At Apple's March Education Event, the company introduced a companion to its Everyone Can Code curriculum — Everyone Can Create. With Everyone Can Code, Apple sought to help schools and students implement programs from primary through post-secondary all based on the reality that programming is a form of communication with which everyone needs to be familiar. Everyone Can Create follows up on that with applicable, skills-based learning for music, photography, and video — everything you can do with the tools now powered by code.

As much as Apple is often berated by It professionals in education for not providing rip-and-replace solutions identical to Microsoft of Google, and by budgeting offices for not making keyboard-equipped iPads as cheap as Chromebooks or Windows devices in school, what Apple is doing seems to be genuinely different.

Apple never made beige boxes, office apps, and internet information servers to compete with Microsoft in Enterprise. The company never made budget handsets to compete with the free-with-Facebook carrier offerings. Apple has never been about being just another commodity. Especially not in education.

What Apple is doing isn't just different in terms of approach, it's different in terms of philosophy.

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Earlier today I got to watch the grade 7 and 8 students of Mazo de la Roche Public School test-drive Everyone Can Create at the McMichael Art Collection. The students were familiar with iPads — and had done some stunning work on them with fingers and third-party stylus pens — but this was their first time trying the Apple Pencil.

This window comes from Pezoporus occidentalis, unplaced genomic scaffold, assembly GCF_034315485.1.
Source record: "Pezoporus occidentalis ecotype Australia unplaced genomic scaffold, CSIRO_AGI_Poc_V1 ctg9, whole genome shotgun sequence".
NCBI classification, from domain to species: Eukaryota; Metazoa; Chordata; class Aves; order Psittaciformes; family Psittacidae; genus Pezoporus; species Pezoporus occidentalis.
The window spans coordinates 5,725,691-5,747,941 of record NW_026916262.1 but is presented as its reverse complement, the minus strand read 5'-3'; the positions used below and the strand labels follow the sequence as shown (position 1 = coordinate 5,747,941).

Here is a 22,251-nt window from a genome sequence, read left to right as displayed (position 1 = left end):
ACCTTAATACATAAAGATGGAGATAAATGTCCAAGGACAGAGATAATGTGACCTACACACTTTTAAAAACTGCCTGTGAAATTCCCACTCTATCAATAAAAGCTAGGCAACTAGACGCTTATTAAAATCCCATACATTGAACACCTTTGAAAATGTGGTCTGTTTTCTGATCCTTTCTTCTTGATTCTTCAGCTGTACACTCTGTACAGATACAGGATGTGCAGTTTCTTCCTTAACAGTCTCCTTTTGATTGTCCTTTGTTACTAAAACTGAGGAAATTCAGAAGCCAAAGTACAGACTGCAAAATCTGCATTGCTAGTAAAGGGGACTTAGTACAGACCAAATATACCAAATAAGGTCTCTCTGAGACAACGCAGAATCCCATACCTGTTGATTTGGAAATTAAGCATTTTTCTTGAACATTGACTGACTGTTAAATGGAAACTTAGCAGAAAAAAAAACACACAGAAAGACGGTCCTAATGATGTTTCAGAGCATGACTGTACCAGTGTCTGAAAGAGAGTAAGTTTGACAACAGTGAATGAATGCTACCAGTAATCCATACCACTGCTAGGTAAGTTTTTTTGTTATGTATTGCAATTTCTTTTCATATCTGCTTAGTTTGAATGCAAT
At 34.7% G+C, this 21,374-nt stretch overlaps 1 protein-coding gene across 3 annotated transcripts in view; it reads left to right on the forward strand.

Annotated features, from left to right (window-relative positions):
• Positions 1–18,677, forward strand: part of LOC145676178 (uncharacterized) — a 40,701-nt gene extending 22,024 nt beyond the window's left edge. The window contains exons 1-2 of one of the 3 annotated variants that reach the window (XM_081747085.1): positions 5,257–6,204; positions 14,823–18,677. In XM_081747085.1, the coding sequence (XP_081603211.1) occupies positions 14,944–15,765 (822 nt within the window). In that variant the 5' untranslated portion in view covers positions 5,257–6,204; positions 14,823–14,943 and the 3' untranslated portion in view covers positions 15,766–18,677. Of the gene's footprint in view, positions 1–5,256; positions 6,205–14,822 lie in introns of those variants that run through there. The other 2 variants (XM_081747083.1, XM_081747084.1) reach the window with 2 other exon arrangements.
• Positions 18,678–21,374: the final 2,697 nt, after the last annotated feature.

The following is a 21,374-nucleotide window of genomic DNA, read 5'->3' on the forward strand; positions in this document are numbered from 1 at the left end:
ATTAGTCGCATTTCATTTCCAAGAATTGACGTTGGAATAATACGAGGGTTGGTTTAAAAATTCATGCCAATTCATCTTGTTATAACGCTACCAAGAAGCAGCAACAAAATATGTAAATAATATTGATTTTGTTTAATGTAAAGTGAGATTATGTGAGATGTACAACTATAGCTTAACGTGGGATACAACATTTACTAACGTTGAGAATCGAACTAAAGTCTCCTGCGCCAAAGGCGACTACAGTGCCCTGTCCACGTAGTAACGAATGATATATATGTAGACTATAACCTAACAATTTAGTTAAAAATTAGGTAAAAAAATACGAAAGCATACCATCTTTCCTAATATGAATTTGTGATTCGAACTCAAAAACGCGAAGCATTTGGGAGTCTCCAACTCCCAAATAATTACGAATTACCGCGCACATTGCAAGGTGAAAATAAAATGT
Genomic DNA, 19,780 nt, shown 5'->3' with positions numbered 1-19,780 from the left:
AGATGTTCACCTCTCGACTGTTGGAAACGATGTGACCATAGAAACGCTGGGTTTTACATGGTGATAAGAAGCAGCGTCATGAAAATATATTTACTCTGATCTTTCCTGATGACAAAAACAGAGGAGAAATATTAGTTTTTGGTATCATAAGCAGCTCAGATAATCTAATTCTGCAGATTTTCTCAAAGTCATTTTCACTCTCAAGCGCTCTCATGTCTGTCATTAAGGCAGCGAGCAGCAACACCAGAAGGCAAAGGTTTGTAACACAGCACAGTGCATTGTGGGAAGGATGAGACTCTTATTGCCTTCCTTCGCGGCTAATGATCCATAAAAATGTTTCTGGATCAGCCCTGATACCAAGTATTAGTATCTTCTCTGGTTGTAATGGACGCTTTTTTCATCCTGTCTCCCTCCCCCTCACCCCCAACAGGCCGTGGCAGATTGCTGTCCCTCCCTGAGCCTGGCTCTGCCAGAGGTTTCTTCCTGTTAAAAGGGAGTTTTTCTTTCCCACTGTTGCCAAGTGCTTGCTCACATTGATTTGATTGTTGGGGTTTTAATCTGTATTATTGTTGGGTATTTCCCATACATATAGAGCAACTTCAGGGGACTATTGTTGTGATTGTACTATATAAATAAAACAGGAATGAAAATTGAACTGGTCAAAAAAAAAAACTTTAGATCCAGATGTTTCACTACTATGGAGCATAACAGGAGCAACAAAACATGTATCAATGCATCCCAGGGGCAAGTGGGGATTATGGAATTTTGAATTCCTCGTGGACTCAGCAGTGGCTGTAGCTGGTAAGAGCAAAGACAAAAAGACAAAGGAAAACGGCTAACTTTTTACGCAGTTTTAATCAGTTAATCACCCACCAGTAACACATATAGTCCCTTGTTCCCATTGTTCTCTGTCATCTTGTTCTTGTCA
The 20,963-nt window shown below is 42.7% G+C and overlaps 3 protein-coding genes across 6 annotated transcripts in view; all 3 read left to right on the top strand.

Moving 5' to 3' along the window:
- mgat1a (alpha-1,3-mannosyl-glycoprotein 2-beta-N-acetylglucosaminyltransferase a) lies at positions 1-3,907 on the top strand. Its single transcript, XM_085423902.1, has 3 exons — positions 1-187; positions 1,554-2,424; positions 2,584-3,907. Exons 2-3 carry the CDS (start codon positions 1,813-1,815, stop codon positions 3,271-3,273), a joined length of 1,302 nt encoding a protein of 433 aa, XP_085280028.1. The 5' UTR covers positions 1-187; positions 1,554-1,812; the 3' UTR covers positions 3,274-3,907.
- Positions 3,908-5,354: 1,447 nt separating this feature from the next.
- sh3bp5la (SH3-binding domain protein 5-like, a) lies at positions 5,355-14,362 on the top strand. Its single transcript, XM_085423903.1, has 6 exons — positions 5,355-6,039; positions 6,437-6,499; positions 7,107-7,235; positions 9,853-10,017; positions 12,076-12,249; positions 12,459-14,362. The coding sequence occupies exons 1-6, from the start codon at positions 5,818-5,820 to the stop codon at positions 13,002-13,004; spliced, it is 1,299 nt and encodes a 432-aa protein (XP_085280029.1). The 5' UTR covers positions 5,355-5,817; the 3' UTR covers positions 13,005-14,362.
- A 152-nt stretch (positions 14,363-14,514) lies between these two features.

As part of McMichael's Sketch Detectives program, the students came in and learned about native Canadian art. They got to see first-hand examples and hear about the history and meaning behind the work. Then, they were given iPads and Apple Pencils and asked to create their own works based on their own stories.

The app they used was Tayasui Sketches School

Getting the program up and running wasn't easy. Mazo de la Roche Public School has hundreds and hundreds of students and a faculty and parents that had to buy into the advantages of Apple's approach to education. But, over time, as the school rolled out everything from a green screen studio where the kids to record podcasts and videos, to paying special attention to kids with special needs or who were otherwise isolated and withdrawn from traditional approaches, they all started to see the value. Especially the students who, with an assortment of apps and mediums suddenly available to them, could find their voice and, though it, their agency.

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For them it wasn't about whether Apple had the same services and management infrastructure as Google or Microsoft — though I'm sure that's something the school has to contend with — or whether iPads were ultimately as inexpensive as budget laptops — which have their own costs over time — but about the results they could get for each individual student.

I'm sure many would argue that that's not realistic in our age of under-funding, standardized testing, and school systems so challenged it sometimes feels like an everyday exercise simply to survive. But whether it happens in the schools or it happens at home, whether it's something that's available to everyone today or merely helps point towards a better prioritized, better invested tomorrow, I think it's important that companies like Apple are providing alternatives.

It's clearly where Apple thinks it can best provide value. And, judging by the work and understanding produced by the grade 7 and 8 students of Mazo de la Roche Public School during their introduction to Everyone Can Create, Apple might be right.

9.7-inch iPad

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VECTOR | Rene Ritchie

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